1x Arduino Nano

1x 16x2 LCD Display

1x DS3231 Real Time Clock Module

1x Micro SD Card Module

1x Center Tapped Transformer (15V-0-15V)

2x 10k Resistor

1x 1k Resistor

1x 39k Resistor

1x 2N2222A NPN Transistor

1x 1N4007 Diode

Step 4: Putting Things Together

The schematic for the build is attached here. I will be building it on a breadboard but you can make it more permanent by using a perfboard or make a custom PCB.

Connections for SD Card Module:

The module uses SPI for communication.

  • MISO to D12
  • MOSI to D11
  • SCK to D13
  • CS/SS to D10 (You can use any pin for Chip Select)

Make sure that the SD card is first formatted as FAT.

Connections for RTC Module:

This module uses I2C for communication.

  • SDA to A4
  • SCL to A5

Connections for LCD Display

  • RST to D9
  • EN to D8
  • D4 to D7
  • D5 to D6
  • D6 to D5
  • D7 to D4
  • R/W to GND

Step 5: Time for Coding

The code has been attached here. Download and open it using Arduino IDE. Before uploading, make sure you install DS3231 Library. I found some useful information on this website.

Setting up RTC:

  • Insert a 2032-type coin cell battery.
  • Open the DS3231_Serial_Easy from the examples as shown.
  • Uncomment the 3 lines and enter the time and date as shown in the picture.
  • Upload the sketch to Arduino and open up the serial monitor. Set the baud rate to 115200. You should be able to see the time which keeps on refreshing every 1 sec.
  • Now, unplug the Arduino and plug it in again after a few seconds. Look at the serial monitor. It should show real-time.

Done! RTC has been set up. This step has to be done only once to set the date and time.

Step 6: Processing the Data

Once the test is finished, remove the micro SD card from the module and connect it to your computer using a card reader. There will be two text files named as FREQ.txt and TIME.txt.

Copy the content from these files and paste it in an excel sheet in two separate columns (Time and Freq).

Click on Insert>Chart. Excel should automatically check the data on the sheet and plot the graph.

Increase the resolution of the vertical axis so that the fluctuations are clearly visible. In Google Sheets, Customise>Vertical axis> Min. = 49.5 and Max. = 50.5

Step 7: Results

We can clearly see a slight increase in frequency as loads are cut off around 9:00 pm (21:00) and a decrease in frequency around 9:10 pm (21:10) as loads are turned back on. No harm to the grid as the frequency is well within the tolerance band (+/- 3%) i.e. 48.5Hz to 51.5Hz.

A tweet from Minister of State in Government of India, Mr. R K Singh confirms that the results which I got were pretty accurate.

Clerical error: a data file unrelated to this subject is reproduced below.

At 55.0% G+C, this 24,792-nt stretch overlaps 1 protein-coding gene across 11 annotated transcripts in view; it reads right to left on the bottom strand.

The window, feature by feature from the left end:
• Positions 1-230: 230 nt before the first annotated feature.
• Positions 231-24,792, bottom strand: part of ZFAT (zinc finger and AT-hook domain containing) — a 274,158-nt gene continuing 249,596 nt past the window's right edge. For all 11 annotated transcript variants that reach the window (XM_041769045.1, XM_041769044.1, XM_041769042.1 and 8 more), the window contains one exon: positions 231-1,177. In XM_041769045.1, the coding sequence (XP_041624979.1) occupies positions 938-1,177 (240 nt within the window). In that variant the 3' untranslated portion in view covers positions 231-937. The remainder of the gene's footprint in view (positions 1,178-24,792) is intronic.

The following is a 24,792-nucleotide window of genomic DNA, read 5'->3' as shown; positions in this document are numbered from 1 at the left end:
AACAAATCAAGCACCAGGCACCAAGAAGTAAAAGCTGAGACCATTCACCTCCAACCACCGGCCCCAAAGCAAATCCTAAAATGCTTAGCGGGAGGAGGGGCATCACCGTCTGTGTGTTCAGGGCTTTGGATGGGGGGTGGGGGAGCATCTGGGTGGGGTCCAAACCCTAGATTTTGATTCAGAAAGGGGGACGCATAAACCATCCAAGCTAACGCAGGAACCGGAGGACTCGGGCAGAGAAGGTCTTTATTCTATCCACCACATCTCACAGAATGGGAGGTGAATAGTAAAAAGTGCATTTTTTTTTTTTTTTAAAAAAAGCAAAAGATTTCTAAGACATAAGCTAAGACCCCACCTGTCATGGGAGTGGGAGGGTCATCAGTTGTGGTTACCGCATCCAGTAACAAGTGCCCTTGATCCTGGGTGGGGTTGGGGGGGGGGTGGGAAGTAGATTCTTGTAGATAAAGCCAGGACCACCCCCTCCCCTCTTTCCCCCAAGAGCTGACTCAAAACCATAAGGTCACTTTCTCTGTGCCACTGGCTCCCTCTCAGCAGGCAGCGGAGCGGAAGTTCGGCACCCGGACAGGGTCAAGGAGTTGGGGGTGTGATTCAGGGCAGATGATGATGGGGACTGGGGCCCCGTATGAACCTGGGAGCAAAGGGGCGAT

Thank you for sticking to the end. Hope you all love this project and learned something new today. Let me know if you make one for yourself. Subscribe to my YouTube channel for more such projects.

Code

FreqMeasurementArduino
#include <LiquidCrystal.h>
#include <SPI.h>
#include <SD.h>
#include <DS3231.h>
 
#define RS 9 
#define E 8 
#define D4 7 
#define D5 6  
#define D6 5 
#define D7 4         
#define MainPeriod 100

const int chipSelect = 10; 
long previousMillis = 0; 
volatile unsigned long duration=0; 
volatile unsigned int pulsecount=0;
volatile unsigned long previousMicros=0;
 
LiquidCrystal lcd(RS, E, D4, D5, D6, D7);
DS3231  rtc(SDA, SCL);
File freqFile;
File timeFile; 
 
void setup(){
  rtc.begin();
  Serial.begin(9600);
  lcd.begin(16, 2);  // intialise the LCD 
  attachInterrupt(digitalPinToInterrupt(2), myinthandler, RISING);
  if(!SD.begin(chipSelect)){
    Serial.println("Card failed, or not present");
    while (1);
  }
  Serial.println("card initialized.");
}
 
void loop(){
  lcd.clear();
  lcd.setCursor(0,0);
  lcd.print("Frequency");
  unsigned long currentMillis = millis();
  if (currentMillis - previousMillis >= MainPeriod){
    previousMillis = currentMillis;   
    // need to bufferize to avoid glitches
    unsigned long _duration = duration;
    unsigned long _pulsecount = pulsecount;
    duration = 0; 
    pulsecount = 0;
    float Freq = 1e6 / float(_duration);    
    Freq *= _pulsecount; 
    lcd.setCursor(0,1);
    lcd.print("49.98");
    Serial.println(Freq);
    lcd.print(" Hz");
    freqFile = SD.open("freq.txt", FILE_WRITE);
    if (freqFile){
      freqFile.println(Freq);
      freqFile.close();
    }
    else{
      Serial.println("Cannot open file freq.txt");
    }
    timeFile = SD.open("time.txt", FILE_WRITE);
    if (timeFile) {
      timeFile.println(rtc.getTimeStr());
      timeFile.close();
    }
    else{
      Serial.println("Cannot open file time.txt");
    }
    delay(500);
  }  
}

void myinthandler(){
  unsigned long currentMicros = micros();
  duration += currentMicros - previousMicros;
  previousMicros = currentMicros;
  pulsecount++;
}

Schematics

Schematic